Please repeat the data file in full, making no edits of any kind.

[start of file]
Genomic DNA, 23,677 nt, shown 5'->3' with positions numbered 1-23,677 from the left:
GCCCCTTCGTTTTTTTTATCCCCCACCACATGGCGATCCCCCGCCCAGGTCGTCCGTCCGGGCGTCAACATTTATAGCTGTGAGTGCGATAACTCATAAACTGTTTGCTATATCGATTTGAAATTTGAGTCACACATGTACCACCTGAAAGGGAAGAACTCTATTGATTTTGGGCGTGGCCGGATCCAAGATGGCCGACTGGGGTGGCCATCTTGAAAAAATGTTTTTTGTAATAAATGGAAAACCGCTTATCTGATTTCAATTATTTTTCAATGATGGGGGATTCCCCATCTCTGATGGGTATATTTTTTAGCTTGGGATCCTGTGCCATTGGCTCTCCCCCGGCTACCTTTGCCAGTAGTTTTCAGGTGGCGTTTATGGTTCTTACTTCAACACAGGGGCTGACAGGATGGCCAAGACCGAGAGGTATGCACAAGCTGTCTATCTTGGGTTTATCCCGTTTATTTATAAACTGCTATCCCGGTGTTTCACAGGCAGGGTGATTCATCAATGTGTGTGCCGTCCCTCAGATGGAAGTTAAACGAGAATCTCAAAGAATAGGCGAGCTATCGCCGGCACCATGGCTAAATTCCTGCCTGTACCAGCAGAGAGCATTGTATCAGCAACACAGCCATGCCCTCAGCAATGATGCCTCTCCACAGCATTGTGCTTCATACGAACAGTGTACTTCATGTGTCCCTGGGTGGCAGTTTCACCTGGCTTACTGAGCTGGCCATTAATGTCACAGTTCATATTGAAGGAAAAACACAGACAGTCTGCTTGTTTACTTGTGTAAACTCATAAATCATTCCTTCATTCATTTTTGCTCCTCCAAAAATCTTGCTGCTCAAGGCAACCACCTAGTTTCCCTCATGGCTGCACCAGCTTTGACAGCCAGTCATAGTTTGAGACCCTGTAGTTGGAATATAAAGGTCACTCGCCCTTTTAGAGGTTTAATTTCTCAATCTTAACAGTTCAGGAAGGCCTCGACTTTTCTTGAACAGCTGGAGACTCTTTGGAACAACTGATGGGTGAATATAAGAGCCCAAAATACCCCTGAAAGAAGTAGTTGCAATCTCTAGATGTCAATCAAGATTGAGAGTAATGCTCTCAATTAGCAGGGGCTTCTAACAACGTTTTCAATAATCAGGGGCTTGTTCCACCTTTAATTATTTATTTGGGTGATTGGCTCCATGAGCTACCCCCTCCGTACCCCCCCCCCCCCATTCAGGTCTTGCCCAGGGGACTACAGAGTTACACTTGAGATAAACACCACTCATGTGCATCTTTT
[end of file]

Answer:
Genomic DNA, 23,677 nt, shown 5'->3' with positions numbered 1-23,677 from the left:
GCCCCTTCGTTTTTTTTATCCCCCACCACATGGCGATCCCCCGCCCAGGTCGTCCGTCCGGGCGTCAACATTTATAGCTGTGAGTGCGATAACTCATAAACTGTTTGCTATATCGATTTGAAATTTGAGTCACACATGTACCACCTGAAAGGGAAGAACTCTATTGATTTTGGGCGTGGCCGGATCCAAGATGGCCGACTGGGGTGGCCATCTTGAAAAAATGTTTTTTGTAATAAATGGAAAACCGCTTATCTGATTTCAATTATTTTTCAATGATGGGGGATTCCCCATCTCTGATGGGTATATTTTTTAGCTTGGGATCCTGTGCCATTGGCTCTCCCCCGGCTACCTTTGCCAGTAGTTTTCAGGTGGCGTTTATGGTTCTTACTTCAACACAGGGGCTGACAGGATGGCCAAGACCGAGAGGTATGCACAAGCTGTCTATCTTGGGTTTATCCCGTTTATTTATAAACTGCTATCCCGGTGTTTCACAGGCAGGGTGATTCATCAATGTGTGTGCCGTCCCTCAGATGGAAGTTAAACGAGAATCTCAAAGAATAGGCGAGCTATCGCCGGCACCATGGCTAAATTCCTGCCTGTACCAGCAGAGAGCATTGTATCAGCAACACAGCCATGCCCTCAGCAATGATGCCTCTCCACAGCATTGTGCTTCATACGAACAGTGTACTTCATGTGTCCCTGGGTGGCAGTTTCACCTGGCTTACTGAGCTGGCCATTAATGTCACAGTTCATATTGAAGGAAAAACACAGACAGTCTGCTTGTTTACTTGTGTAAACTCATAAATCATTCCTTCATTCATTTTTGCTCCTCCAAAAATCTTGCTGCTCAAGGCAACCACCTAGTTTCCCTCATGGCTGCACCAGCTTTGACAGCCAGTCATAGTTTGAGACCCTGTAGTTGGAATATAAAGGTCACTCGCCCTTTTAGAGGTTTAATTTCTCAATCTTAACAGTTCAGGAAGGCCTCGACTTTTCTTGAACAGCTGGAGACTCTTTGGAACAACTGATGGGTGAATATAAGAGCCCAAAATACCCCTGAAAGAAGTAGTTGCAATCTCTAGATGTCAATCAAGATTGAGAGTAATGCTCTCAATTAGCAGGGGCTTCTAACAACGTTTTCAATAATCAGGGGCTTGTTCCACCTTTAATTATTTATTTGGGTGATTGGCTCCATGAGCTACCCCCTCCGTACCCCCCCCCCCCCATTCAGGTCTTGCCCAGGGGACTACAGAGTTACACTTGAGATAAACACCACTCATGTGCATCTTTT